What You Need to Know About Exercising With Arthritis

Starting an Exercise Program

People with arthritis should discuss exercise options with their doctors and other healthcare providers. Most doctors recommend exercise for their patients. Many people with arthritis begin with easy range-of-motion exercises and low-impact aerobics. People with arthritis can participate in a variety of, but not all, sports and exercise programs. Your healthcare provider will know which, if any, sports are off-limits.
 
Your healthcare provider may also have suggestions about how to get started or may refer you to a physical therapist. It is best to find a physical therapist who has experience working with people who have arthritis. The therapist will design an appropriate home exercise program and teach you about:
 
  • Arthritis pain-relief methods
  • Proper body mechanics (placement of the body for a given task, such as lifting a heavy box)
  • Joint protection
  • Conserving energy.
     

How Often Should I Exercise?

How often you should exercise depends on the type of exercise you are doing:
 
  • Range-of-motion exercises can be done daily, and should be done at least every other day.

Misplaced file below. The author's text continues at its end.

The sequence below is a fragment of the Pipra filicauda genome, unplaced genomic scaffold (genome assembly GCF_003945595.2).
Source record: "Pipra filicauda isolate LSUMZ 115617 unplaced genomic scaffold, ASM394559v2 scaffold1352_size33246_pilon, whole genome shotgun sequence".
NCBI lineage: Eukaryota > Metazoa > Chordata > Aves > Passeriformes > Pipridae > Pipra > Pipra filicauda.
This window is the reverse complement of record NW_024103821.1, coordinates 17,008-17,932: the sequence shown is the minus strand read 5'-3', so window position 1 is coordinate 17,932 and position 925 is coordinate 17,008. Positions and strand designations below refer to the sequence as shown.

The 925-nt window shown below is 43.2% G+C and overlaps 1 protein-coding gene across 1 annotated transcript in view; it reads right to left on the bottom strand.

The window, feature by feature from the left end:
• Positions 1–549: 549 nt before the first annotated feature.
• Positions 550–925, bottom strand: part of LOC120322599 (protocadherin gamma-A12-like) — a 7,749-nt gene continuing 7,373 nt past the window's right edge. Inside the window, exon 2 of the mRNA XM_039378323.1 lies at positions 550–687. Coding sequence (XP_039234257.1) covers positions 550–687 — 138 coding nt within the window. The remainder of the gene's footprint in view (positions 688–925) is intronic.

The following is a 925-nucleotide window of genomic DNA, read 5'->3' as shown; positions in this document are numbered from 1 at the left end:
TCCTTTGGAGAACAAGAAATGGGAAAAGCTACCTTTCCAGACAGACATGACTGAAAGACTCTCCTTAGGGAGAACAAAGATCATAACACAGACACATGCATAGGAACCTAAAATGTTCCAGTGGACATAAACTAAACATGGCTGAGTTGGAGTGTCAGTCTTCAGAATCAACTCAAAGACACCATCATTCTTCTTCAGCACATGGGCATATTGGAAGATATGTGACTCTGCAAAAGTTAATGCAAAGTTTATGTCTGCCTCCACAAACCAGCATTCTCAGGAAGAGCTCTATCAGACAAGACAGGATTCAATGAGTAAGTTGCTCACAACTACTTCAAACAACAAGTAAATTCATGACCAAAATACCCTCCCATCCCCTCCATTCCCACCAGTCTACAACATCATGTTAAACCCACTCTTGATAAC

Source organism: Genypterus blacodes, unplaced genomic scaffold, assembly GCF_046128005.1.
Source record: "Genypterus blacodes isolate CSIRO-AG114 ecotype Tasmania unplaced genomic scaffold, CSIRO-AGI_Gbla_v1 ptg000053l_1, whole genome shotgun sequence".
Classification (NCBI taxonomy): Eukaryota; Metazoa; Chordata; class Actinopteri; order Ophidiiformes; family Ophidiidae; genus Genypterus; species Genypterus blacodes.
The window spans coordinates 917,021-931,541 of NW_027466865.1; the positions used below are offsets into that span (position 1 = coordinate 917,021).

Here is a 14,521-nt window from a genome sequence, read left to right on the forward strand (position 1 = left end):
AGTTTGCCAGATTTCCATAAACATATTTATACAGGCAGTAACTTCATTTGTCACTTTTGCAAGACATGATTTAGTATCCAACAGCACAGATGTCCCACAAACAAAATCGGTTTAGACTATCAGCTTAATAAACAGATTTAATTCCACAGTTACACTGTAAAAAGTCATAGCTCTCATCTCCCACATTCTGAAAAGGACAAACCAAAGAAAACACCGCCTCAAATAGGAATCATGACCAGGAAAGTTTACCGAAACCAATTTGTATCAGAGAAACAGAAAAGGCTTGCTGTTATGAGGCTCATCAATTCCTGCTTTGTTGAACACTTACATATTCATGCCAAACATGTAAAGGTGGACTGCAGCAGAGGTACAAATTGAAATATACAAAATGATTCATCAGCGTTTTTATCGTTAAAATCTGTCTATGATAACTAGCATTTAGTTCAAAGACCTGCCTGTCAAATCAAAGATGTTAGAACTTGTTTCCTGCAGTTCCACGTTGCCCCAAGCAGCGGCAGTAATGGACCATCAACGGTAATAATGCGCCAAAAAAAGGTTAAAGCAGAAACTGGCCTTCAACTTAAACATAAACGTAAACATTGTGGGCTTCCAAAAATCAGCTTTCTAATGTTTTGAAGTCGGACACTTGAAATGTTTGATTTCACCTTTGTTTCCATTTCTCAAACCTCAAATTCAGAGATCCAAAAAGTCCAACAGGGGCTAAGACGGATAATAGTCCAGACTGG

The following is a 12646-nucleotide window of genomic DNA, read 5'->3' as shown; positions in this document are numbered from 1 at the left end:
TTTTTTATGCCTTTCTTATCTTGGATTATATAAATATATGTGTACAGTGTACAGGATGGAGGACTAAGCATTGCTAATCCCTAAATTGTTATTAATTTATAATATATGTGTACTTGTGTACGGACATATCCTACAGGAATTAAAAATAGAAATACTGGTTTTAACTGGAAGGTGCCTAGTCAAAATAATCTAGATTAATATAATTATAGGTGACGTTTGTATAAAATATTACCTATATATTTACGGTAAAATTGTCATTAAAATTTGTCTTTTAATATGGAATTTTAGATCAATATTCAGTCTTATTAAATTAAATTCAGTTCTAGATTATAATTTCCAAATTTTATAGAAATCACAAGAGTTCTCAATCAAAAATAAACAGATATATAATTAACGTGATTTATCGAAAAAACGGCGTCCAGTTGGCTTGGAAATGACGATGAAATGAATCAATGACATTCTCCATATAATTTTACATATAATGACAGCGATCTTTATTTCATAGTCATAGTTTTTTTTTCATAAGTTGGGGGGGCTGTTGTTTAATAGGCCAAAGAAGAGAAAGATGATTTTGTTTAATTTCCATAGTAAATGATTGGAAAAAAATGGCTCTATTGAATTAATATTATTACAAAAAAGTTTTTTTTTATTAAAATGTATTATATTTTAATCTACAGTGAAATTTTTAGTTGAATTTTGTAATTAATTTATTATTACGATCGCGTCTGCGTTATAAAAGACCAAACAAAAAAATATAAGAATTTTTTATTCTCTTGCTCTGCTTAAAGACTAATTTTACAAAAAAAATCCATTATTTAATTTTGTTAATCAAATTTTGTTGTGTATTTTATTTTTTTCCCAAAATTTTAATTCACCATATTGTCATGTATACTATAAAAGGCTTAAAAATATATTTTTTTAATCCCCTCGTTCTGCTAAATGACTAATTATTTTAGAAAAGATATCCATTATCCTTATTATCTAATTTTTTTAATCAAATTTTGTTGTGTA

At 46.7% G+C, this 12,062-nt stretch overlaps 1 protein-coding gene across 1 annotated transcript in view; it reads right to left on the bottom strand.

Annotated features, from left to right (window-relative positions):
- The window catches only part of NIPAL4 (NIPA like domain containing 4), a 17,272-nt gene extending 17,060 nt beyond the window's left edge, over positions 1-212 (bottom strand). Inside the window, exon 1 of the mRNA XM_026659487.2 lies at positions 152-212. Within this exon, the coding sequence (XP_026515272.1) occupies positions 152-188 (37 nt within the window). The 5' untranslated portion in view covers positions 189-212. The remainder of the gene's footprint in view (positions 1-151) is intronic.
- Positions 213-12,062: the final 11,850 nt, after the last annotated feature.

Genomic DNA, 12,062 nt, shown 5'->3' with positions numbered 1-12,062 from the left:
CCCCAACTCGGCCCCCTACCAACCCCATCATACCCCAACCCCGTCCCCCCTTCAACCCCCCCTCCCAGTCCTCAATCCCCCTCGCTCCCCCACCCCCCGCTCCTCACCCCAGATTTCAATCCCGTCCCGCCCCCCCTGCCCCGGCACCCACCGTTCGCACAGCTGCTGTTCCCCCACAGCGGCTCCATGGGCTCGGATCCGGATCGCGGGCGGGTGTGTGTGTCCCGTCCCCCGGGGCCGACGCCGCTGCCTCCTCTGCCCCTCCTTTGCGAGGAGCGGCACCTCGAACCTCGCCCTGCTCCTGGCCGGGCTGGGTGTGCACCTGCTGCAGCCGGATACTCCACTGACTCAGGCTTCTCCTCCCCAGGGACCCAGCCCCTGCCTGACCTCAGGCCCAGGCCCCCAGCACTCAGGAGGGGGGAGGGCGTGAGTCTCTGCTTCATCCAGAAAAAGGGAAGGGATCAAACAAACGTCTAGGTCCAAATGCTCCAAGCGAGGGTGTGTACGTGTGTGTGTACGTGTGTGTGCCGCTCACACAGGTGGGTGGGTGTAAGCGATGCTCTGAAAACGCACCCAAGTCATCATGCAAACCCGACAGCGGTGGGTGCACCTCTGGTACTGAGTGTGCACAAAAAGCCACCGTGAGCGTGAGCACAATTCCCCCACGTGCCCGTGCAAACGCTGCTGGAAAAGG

• Strengthening exercises should be done every other day, unless you have severe pain or swelling in your joints.
     
  • Endurance exercises should be done for 30 to 60 minutes, three to five times a week, unless you have severe pain or swelling in your joints. Also, you don't have to do this physical activity all at once. Research has shown that multiple 10-minute sessions can be effective.
     

How Much Exercise Is Too Much?

Most experts agree that if exercise causes pain that lasts for more than an hour, it is too strenuous. A person with arthritis should work with his or her physical therapist or doctor to adjust his or her exercise program when any of the following signs of strenuous exercise appear:
 
  • Unusual or persistent fatigue
  • Increased weakness
  • Decreased range of motion
  • Increased joint swelling
  • Continuing pain (pain that lasts more than one hour after exercising).
     
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